10 Cat's Cradle Facts That'll Wow You!
Check out these 10 facts about the string game, Cat’s Cradle!
Have you ever played the game Cat’s Cradle? It’s the ancient past-time that’s still popular all around the world. All you need is a piece of string and a steady hand. If you're bored of fidget toys and looking for a new challenge, then you should definitely check out these Cat’s Cradle facts. If you like these pieces of trivia, then you’ll love our guide to Everything You Need to Know About Fidget Spinners!
1. Cat’s Cradle is an ancient game!
No-one knows who invented the Cat’s Cradle. The first written evidence of the game can be found in a 1768 book called The Light of Nature Pursued by philosopher Abraham Tucker. He writes: "An ingenious play they call cat's cradle; one ties the two ends of a packthread together, and then winds it about his fingers […] into a multitude of figures whose names I forget, it being so many years since I played at it myself.”
2. Cat’s Cradle has gone global!
Different versions of this game have been found in cultures around the world, including in Africa, Eastern Asia, the Pacific Islands, Australia, the Americas, and the Arctic! There are lots of theories why Cat’s Cradle is so popular but maybe it’s just something to do with it just needing a piece of string and a friend to play!
3. It’s not just called Cat’s Cradle!
Lots of cultures have different names for Cat’s Cradle. In Japan they call it Ayatori. In Russia, it’s called The Game of String (but in Russian). In China, the game is called Fan Sheng, which means 'turning rope'. In some states of the USA, Cat’s Cradle is called Jack in the Pulpit. We have no idea who Jack is and maybe he should get out of the pulpit before the vicar turns up!
4. How do you play Cat’s Cradle?
To play Cat's Cradle, two or more players take it in turns to make a shape or 'figure', with the loop of string. Each player alters the figure made by the previous player until a figure is made that cannot be changed into another (or someone gets all tangled up). The game starts with one player making the first figure, called - you guessed it - a cat's cradle.
5. There are hundreds of figures to master in the game!
In the UK they’re called things like Cradle, Soldier's Bed, Mattress, Candles, Calm Sea, Manger, Upturned Cradle, Saw, Diamonds, Carpet, Mattress Turned Over, Cat's Eye, Fish in a Dish, Pig on Pegs, Hand Drum, Scraggly, Two Royal Crowns, Grandfather Clock and Lucky Tea Kettle. Phew! That’s a lot of moves!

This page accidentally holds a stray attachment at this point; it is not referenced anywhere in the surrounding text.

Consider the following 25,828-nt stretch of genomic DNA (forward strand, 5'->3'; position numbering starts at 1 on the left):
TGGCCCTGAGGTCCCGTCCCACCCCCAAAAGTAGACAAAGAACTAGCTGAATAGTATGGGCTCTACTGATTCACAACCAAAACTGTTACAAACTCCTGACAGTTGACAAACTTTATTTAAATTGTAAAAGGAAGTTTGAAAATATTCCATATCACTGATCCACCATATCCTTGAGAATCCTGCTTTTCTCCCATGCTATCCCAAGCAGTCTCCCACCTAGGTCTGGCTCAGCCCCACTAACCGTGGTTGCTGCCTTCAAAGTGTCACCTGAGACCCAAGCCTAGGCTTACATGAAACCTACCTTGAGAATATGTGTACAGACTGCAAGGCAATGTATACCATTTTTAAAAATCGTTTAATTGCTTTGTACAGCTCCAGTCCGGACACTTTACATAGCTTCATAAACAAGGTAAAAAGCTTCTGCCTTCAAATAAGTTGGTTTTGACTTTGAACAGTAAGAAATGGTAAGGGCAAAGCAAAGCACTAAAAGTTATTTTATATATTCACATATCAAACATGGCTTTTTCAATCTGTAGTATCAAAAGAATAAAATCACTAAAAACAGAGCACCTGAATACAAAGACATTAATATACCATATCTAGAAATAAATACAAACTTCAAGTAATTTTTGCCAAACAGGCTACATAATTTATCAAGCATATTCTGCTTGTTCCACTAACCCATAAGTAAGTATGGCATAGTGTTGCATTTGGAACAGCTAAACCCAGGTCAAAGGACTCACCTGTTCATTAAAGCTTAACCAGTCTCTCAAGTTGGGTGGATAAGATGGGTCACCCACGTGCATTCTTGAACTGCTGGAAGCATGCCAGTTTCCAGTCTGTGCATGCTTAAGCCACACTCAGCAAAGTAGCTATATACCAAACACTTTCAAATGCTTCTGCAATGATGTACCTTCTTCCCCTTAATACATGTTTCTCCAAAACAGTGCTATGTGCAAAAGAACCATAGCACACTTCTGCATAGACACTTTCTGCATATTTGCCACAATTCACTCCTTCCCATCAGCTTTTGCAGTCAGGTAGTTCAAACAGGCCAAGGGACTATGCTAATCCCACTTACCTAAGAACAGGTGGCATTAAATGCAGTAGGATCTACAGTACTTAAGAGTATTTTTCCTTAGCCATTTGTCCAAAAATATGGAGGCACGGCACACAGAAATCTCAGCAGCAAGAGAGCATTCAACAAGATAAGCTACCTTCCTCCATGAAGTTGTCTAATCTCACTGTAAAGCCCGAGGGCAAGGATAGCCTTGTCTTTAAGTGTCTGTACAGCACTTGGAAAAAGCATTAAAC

6. You can make candles out of diamonds!
After a figure has been made, the next player very, very carefully takes the string from the hands of the previous player, using a few pinches or pulls to create another figure on their own hands. For example, if the first player has made Diamonds the next player might be able to make Candles!
7. Other countries have some pretty cool and crazy Cat’s Cradle moves!
The Peruvian version of the game features a figure called 'Chicken Bum'. In the Torres Straits, they have a move called 'fighting head hunters' and in New Guinea, they prefer the creepy move 'ghost dance'.
8. There is a Cat’s Cradle World Record!
Robyn Lawrick and Jane Muir completed over 22,000 changes of Cat's Cradles in 21 hours in Alberta, Canada, 1976. That’s a LOT of different moves. They really had to string it out! We bet by the end they were feeling pretty ropey. We’ll stop the string jokes now. Knot!
9. You only need a piece of string to play Cat’s Cradle!
Any string or cord will do - even an elastic band - but Cat’s Cradle experts seem to agree that the best length for the Cat’s Cradle string is around 40 inches (or 120cm). World Champion Cat’s Cradlers sometimes practice with extra thick elastic to strengthen their fingers and use the same training techniques as climbers to improve their grip!
10. Cat’s Cradle inspired a book!
Famous writer Kurt Vonnegut used the game Cat’s Cradle to title one of his books. A character in the book explains that the invisible cat in the game Cat’s Cradle is a symbol for all of life's nonsense. Maybe he’s reading too much into it?